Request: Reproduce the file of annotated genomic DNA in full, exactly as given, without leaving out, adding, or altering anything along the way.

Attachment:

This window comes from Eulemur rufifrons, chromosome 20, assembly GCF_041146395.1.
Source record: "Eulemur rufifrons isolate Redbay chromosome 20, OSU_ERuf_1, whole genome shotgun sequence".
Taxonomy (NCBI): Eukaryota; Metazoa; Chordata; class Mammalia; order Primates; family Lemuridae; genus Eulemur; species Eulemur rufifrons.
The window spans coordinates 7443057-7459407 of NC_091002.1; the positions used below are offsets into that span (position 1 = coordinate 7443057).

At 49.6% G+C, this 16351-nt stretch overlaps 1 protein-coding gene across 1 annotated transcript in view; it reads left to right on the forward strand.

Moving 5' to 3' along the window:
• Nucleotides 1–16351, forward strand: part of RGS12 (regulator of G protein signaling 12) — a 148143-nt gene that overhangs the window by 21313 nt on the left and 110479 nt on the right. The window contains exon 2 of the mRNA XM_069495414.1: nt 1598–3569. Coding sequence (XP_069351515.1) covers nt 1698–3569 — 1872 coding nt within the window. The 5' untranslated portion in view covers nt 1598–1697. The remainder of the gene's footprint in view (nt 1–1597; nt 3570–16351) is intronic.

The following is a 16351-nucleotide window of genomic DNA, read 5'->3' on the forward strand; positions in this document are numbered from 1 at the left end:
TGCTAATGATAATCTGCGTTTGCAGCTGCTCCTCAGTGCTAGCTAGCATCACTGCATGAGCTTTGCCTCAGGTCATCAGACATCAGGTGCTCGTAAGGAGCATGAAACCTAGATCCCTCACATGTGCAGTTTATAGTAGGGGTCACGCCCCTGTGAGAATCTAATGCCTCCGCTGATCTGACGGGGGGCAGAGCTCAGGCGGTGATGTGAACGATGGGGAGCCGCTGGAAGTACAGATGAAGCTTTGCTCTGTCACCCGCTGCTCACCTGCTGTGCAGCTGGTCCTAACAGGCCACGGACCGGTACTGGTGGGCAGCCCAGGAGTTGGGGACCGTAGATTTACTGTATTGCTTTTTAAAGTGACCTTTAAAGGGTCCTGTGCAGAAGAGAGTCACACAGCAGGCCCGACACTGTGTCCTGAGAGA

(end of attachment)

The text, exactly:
This window comes from Eulemur rufifrons, chromosome 20, assembly GCF_041146395.1.
Source record: "Eulemur rufifrons isolate Redbay chromosome 20, OSU_ERuf_1, whole genome shotgun sequence".
Taxonomy (NCBI): Eukaryota; Metazoa; Chordata; class Mammalia; order Primates; family Lemuridae; genus Eulemur; species Eulemur rufifrons.
The window spans coordinates 7443057-7459407 of NC_091002.1; the positions used below are offsets into that span (position 1 = coordinate 7443057).

At 49.6% G+C, this 16351-nt stretch overlaps 1 protein-coding gene across 1 annotated transcript in view; it reads left to right on the forward strand.

Moving 5' to 3' along the window:
• Nucleotides 1–16351, forward strand: part of RGS12 (regulator of G protein signaling 12) — a 148143-nt gene that overhangs the window by 21313 nt on the left and 110479 nt on the right. The window contains exon 2 of the mRNA XM_069495414.1: nt 1598–3569. Coding sequence (XP_069351515.1) covers nt 1698–3569 — 1872 coding nt within the window. The 5' untranslated portion in view covers nt 1598–1697. The remainder of the gene's footprint in view (nt 1–1597; nt 3570–16351) is intronic.

The following is a 16351-nucleotide window of genomic DNA, read 5'->3' on the forward strand; positions in this document are numbered from 1 at the left end:
TGCTAATGATAATCTGCGTTTGCAGCTGCTCCTCAGTGCTAGCTAGCATCACTGCATGAGCTTTGCCTCAGGTCATCAGACATCAGGTGCTCGTAAGGAGCATGAAACCTAGATCCCTCACATGTGCAGTTTATAGTAGGGGTCACGCCCCTGTGAGAATCTAATGCCTCCGCTGATCTGACGGGGGGCAGAGCTCAGGCGGTGATGTGAACGATGGGGAGCCGCTGGAAGTACAGATGAAGCTTTGCTCTGTCACCCGCTGCTCACCTGCTGTGCAGCTGGTCCTAACAGGCCACGGACCGGTACTGGTGGGCAGCCCAGGAGTTGGGGACCGTAGATTTACTGTATTGCTTTTTAAAGTGACCTTTAAAGGGTCCTGTGCAGAAGAGAGTCACACAGCAGGCCCGACACTGTGTCCTGAGAGA